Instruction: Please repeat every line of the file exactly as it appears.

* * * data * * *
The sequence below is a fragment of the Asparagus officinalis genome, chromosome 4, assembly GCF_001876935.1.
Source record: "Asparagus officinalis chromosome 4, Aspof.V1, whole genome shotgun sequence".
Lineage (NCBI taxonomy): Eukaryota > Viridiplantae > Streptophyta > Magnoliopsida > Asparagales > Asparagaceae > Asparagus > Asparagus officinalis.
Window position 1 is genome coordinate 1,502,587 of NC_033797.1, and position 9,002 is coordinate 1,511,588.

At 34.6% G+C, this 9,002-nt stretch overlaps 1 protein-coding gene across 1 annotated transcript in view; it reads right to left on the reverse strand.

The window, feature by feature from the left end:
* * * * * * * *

The sequence below is a fragment of the Asparagus officinalis genome, chromosome 4, assembly GCF_001876935.1.
Source record: "Asparagus officinalis chromosome 4, Aspof.V1, whole genome shotgun sequence".
Lineage (NCBI taxonomy): Eukaryota > Viridiplantae > Streptophyta > Magnoliopsida > Asparagales > Asparagaceae > Asparagus > Asparagus officinalis.
Window position 1 is genome coordinate 1,502,587 of NC_033797.1, and position 9,002 is coordinate 1,511,588.

At 34.6% G+C, this 9,002-nt stretch overlaps 1 protein-coding gene across 1 annotated transcript in view; it reads right to left on the reverse strand.

The window, feature by feature from the left end: